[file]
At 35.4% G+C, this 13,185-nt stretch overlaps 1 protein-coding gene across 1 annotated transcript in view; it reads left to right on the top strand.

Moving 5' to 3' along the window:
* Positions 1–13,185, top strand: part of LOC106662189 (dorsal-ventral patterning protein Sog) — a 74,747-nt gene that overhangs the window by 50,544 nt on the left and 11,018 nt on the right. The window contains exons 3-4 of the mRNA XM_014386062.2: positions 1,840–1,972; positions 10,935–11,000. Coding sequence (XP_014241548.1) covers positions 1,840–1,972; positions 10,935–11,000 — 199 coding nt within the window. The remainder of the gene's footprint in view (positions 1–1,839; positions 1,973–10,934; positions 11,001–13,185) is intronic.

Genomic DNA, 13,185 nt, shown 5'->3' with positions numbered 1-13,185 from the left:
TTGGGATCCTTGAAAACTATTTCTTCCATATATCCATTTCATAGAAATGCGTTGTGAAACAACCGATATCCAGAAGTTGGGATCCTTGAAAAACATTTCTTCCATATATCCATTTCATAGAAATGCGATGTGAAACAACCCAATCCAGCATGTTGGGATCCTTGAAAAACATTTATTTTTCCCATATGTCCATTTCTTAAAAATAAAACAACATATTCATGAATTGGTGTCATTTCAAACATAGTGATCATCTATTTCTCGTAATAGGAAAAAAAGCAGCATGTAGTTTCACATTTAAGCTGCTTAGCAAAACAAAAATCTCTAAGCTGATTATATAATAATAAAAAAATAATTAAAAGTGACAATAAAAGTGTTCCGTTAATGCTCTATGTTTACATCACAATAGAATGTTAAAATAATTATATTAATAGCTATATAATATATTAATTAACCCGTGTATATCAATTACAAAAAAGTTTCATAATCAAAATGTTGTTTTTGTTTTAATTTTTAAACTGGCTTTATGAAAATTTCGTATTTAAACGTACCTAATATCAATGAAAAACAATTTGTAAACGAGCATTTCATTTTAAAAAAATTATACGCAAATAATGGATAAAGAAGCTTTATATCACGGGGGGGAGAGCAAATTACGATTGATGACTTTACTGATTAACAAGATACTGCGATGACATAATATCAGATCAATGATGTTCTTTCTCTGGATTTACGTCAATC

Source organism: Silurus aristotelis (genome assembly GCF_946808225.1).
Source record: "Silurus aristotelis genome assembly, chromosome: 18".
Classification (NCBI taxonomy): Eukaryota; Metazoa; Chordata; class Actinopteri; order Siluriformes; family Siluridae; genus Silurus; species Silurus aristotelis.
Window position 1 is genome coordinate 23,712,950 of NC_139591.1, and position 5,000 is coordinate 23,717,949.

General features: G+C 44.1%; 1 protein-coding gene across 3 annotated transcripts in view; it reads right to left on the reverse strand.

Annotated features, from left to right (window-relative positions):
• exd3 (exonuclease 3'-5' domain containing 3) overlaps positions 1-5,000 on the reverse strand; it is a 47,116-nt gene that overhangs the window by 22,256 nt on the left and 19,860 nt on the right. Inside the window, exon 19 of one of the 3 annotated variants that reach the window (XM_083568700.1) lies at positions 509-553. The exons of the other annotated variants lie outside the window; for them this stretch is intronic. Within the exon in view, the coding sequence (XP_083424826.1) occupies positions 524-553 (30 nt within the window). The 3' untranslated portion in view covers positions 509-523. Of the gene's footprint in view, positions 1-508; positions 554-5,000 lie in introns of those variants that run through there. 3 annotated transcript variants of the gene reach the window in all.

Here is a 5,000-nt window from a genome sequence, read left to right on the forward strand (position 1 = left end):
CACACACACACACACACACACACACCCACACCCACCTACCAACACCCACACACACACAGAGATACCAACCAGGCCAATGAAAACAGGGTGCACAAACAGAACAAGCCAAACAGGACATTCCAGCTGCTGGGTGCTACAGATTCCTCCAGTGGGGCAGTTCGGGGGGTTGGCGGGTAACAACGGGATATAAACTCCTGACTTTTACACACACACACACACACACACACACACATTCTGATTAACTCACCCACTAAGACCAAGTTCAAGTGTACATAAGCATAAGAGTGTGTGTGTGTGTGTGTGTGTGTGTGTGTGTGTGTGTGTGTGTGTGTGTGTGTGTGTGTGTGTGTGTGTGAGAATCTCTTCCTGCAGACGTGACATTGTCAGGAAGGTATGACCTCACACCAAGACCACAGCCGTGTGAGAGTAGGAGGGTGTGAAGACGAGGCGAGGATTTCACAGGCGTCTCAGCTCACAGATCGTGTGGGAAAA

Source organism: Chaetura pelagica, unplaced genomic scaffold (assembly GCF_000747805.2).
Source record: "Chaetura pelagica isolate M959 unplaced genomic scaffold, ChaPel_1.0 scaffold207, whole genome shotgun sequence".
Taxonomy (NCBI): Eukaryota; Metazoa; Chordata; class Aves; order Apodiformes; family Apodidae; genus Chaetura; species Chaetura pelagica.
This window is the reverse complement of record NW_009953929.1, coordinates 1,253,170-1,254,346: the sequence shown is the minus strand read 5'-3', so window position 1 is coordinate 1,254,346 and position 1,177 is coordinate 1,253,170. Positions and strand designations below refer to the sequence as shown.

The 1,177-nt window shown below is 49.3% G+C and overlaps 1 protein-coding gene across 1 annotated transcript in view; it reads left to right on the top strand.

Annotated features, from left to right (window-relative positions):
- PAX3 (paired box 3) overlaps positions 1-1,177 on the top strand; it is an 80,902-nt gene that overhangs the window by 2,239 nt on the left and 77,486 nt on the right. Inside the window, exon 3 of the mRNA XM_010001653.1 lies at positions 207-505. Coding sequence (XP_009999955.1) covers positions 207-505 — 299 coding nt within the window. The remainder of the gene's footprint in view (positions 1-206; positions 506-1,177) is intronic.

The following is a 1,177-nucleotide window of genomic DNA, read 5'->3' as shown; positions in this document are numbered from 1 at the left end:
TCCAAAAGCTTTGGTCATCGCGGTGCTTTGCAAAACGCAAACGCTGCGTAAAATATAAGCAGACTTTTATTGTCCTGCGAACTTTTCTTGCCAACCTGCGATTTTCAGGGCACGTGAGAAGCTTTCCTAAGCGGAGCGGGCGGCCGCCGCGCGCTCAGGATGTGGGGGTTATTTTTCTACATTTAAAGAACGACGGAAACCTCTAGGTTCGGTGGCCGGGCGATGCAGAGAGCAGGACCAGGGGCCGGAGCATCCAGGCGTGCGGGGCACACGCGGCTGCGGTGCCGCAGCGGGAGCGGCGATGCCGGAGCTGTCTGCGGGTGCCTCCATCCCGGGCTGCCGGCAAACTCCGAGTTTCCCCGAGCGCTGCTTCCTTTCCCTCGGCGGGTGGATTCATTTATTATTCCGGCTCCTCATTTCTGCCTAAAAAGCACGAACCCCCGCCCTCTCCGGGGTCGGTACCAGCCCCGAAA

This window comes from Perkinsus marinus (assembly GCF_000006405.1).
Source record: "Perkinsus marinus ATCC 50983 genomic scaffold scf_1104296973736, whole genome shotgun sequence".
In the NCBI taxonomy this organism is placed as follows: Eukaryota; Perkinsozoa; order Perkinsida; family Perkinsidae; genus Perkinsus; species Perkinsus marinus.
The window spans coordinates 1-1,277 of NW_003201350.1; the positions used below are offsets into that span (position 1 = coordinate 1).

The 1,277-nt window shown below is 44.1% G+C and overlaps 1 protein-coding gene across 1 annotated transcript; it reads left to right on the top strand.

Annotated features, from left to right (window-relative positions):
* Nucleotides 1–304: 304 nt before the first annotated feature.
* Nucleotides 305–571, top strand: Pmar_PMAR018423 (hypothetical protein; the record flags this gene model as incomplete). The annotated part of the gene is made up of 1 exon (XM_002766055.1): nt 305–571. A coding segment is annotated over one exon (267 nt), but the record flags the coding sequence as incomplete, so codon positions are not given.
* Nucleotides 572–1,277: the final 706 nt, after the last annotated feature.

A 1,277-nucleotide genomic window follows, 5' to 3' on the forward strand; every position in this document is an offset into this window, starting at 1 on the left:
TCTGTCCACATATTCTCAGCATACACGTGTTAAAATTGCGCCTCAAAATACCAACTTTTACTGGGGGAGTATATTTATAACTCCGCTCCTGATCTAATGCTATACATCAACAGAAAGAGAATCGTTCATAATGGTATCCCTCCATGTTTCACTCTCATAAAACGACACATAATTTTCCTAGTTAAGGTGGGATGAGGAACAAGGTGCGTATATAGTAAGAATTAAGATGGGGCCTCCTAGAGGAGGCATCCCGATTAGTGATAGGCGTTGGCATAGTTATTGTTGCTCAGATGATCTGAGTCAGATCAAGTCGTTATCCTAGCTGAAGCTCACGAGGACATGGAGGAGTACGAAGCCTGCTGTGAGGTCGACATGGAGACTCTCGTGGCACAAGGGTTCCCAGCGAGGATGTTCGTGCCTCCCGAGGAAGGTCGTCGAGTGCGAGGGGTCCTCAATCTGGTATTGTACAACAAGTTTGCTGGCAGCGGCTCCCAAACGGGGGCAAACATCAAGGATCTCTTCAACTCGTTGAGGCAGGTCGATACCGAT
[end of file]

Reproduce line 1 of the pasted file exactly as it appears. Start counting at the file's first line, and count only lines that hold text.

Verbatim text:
At 35.4% G+C, this 13,185-nt stretch overlaps 1 protein-coding gene across 1 annotated transcript in view; it reads left to right on the top strand.